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Designing a conservation area network that supports the representation and persistence of freshwater biodiversity

Authors


Jeanne L. Nel, CSIR, PO Box 320, Stellenbosch 7599, South Africa. E-mail: JNel@csir.co.za

Summary

1. The progression of approaches in systematic conservation planning from representation to representation and persistence has greatly enhanced its potential applicability to freshwaters. However, conceptual frameworks that consolidate principles for incorporating persistence into freshwater conservation planning are still lacking.

2. We present four key principles to consider when planning for the persistence of freshwater biodiversity: selecting ecosystems of high ecological integrity; incorporating connectivity; incorporating areas important to population persistence; and identifying additional natural processes that can be mapped.

3. The practicalities of gathering data and conducting the conservation plan to address these principles are explored here using a case study in the Olifants/Doorn Water Management Area, South Africa. Spatial layers are developed for depicting ecological integrity, sub-catchment boundaries, riparian zones and wetlands, high water-yield areas and patterns of groundwater discharge and recharge.

4. These data are used to develop a conservation area network that supports both representation and persistence of freshwater biodiversity. Although the planning region is relatively data rich by global standards, several data deficiencies were identified. We suggest ways of using environmental surrogates to address data deficiencies, improving confidence in these surrogates by combining them wherever possible with existing field data and expert knowledge.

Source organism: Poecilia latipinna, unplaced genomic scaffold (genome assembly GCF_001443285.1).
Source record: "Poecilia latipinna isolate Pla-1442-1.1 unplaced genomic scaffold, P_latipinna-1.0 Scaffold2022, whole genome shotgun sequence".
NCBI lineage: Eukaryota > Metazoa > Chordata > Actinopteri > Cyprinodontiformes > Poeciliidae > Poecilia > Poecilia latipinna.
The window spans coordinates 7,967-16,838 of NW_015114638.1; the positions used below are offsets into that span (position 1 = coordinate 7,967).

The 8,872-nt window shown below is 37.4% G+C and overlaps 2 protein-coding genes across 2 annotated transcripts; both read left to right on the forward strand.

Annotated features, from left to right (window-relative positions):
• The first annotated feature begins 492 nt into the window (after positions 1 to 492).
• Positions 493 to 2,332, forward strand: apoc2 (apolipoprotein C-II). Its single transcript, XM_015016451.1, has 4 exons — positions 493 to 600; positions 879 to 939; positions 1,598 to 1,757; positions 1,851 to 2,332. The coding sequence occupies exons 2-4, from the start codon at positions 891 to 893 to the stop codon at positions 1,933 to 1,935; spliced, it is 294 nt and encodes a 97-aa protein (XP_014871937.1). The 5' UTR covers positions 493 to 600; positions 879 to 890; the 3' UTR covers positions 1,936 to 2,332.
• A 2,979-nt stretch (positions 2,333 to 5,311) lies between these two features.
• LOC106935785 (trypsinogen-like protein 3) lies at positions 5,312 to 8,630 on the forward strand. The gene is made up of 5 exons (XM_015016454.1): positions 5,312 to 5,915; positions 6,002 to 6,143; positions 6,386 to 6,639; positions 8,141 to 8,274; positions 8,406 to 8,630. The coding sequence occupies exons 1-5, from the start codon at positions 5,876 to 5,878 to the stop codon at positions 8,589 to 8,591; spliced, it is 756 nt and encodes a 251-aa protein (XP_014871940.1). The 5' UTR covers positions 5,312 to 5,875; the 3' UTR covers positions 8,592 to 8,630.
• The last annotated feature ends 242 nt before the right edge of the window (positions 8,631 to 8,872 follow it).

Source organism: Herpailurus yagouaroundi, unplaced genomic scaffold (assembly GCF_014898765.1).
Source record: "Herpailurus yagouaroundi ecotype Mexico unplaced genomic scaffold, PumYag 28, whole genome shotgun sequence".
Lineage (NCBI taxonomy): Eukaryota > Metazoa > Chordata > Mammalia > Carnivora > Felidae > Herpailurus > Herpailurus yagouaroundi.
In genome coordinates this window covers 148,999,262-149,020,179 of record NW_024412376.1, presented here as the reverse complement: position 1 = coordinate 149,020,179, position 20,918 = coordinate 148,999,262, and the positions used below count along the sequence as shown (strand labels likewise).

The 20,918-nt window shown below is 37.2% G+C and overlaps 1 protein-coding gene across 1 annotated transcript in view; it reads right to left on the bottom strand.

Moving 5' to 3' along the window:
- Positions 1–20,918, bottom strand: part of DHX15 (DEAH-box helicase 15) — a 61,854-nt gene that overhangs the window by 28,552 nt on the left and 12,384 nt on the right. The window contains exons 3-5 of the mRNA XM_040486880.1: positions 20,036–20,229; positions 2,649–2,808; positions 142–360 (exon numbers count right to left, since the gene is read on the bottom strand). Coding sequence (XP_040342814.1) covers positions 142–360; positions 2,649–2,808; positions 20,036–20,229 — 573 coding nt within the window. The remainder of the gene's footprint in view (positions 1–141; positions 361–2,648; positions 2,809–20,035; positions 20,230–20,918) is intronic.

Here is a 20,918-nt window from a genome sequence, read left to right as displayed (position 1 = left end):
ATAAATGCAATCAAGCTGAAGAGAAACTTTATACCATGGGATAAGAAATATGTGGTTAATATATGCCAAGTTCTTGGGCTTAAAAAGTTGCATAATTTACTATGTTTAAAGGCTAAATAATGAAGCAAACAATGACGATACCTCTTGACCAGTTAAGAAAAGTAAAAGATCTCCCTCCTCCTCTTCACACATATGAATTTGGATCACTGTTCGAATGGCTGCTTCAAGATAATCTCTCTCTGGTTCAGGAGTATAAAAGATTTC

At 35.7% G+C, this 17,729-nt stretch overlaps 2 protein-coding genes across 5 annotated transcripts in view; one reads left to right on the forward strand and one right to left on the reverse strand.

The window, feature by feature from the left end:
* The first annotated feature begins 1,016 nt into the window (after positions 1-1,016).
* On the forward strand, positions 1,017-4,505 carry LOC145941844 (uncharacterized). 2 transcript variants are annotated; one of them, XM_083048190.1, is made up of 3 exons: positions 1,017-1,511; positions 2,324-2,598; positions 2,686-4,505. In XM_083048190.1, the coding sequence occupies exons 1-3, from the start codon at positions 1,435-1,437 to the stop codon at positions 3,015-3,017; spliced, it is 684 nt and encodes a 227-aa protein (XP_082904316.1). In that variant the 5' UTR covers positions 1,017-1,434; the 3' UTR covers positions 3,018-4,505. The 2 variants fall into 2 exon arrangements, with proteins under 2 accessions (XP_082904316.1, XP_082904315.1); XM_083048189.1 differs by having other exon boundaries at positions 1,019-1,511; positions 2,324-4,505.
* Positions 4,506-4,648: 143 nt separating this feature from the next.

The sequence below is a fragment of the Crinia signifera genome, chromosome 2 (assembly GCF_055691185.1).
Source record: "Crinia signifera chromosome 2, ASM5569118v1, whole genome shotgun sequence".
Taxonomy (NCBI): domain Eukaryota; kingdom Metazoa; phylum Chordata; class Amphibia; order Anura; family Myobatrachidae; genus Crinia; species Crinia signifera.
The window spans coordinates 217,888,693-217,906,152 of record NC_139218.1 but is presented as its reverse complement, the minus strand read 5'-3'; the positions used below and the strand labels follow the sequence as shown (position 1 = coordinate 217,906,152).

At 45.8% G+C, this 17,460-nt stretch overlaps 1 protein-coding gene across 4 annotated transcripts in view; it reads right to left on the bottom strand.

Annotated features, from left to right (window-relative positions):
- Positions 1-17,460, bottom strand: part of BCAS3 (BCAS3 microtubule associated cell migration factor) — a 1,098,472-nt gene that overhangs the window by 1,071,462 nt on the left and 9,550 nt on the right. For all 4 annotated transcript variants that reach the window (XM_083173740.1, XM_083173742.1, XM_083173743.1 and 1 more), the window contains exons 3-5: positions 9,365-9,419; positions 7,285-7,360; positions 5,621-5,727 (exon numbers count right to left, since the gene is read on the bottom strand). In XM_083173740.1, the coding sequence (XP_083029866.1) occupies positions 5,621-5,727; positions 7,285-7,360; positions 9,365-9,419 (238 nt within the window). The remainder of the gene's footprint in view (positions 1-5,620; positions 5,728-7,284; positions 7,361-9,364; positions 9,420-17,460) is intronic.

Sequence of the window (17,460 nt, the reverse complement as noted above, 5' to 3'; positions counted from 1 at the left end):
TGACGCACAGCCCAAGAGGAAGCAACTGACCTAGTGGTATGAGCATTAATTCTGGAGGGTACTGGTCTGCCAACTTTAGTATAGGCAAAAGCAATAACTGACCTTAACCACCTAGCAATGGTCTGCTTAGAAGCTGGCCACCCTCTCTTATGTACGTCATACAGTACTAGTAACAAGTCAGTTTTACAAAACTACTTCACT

5. We also recommend methods to achieve spatial efficiency by simultaneously designing for representation and persistence of freshwater biodiversity. Spatial efficiency can be achieved in different ways when using a conservation planning algorithm and a multiple-use zoning strategy.

6. The allocation of multiple-use zones aligns closely with the objectives of integrated water resources management and land use planning. Given the practicalities at local levels of planning, we recommend using multiple-use zones in the design phase, rather than merely at the end once the design is complete.

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